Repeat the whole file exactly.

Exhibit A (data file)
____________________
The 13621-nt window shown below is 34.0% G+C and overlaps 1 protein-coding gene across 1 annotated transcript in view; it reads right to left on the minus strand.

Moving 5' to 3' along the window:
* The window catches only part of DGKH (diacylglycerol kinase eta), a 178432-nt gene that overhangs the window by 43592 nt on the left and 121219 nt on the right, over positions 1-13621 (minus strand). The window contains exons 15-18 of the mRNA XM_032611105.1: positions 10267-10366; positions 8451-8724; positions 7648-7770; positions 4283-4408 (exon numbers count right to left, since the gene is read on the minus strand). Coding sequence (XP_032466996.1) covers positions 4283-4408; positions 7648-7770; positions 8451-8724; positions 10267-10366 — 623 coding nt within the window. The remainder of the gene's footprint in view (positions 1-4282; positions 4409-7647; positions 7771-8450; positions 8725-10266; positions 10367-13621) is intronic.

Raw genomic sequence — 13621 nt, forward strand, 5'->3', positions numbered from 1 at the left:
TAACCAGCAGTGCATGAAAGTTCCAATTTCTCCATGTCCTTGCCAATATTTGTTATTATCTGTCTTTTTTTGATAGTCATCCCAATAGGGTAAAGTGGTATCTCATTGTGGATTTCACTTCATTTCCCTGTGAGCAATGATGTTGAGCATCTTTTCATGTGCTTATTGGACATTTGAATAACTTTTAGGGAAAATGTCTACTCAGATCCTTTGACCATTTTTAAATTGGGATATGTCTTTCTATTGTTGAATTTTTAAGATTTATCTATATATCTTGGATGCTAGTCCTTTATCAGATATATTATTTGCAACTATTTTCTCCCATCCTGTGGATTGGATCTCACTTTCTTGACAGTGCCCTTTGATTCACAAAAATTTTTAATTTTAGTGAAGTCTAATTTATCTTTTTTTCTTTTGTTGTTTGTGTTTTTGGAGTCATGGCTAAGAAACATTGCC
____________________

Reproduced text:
The 13621-nt window shown below is 34.0% G+C and overlaps 1 protein-coding gene across 1 annotated transcript in view; it reads right to left on the minus strand.

Moving 5' to 3' along the window:
* The window catches only part of DGKH (diacylglycerol kinase eta), a 178432-nt gene that overhangs the window by 43592 nt on the left and 121219 nt on the right, over positions 1-13621 (minus strand). The window contains exons 15-18 of the mRNA XM_032611105.1: positions 10267-10366; positions 8451-8724; positions 7648-7770; positions 4283-4408 (exon numbers count right to left, since the gene is read on the minus strand). Coding sequence (XP_032466996.1) covers positions 4283-4408; positions 7648-7770; positions 8451-8724; positions 10267-10366 — 623 coding nt within the window. The remainder of the gene's footprint in view (positions 1-4282; positions 4409-7647; positions 7771-8450; positions 8725-10266; positions 10367-13621) is intronic.

Raw genomic sequence — 13621 nt, forward strand, 5'->3', positions numbered from 1 at the left:
TAACCAGCAGTGCATGAAAGTTCCAATTTCTCCATGTCCTTGCCAATATTTGTTATTATCTGTCTTTTTTTGATAGTCATCCCAATAGGGTAAAGTGGTATCTCATTGTGGATTTCACTTCATTTCCCTGTGAGCAATGATGTTGAGCATCTTTTCATGTGCTTATTGGACATTTGAATAACTTTTAGGGAAAATGTCTACTCAGATCCTTTGACCATTTTTAAATTGGGATATGTCTTTCTATTGTTGAATTTTTAAGATTTATCTATATATCTTGGATGCTAGTCCTTTATCAGATATATTATTTGCAACTATTTTCTCCCATCCTGTGGATTGGATCTCACTTTCTTGACAGTGCCCTTTGATTCACAAAAATTTTTAATTTTAGTGAAGTCTAATTTATCTTTTTTTCTTTTGTTGTTTGTGTTTTTGGAGTCATGGCTAAGAAACATTGCC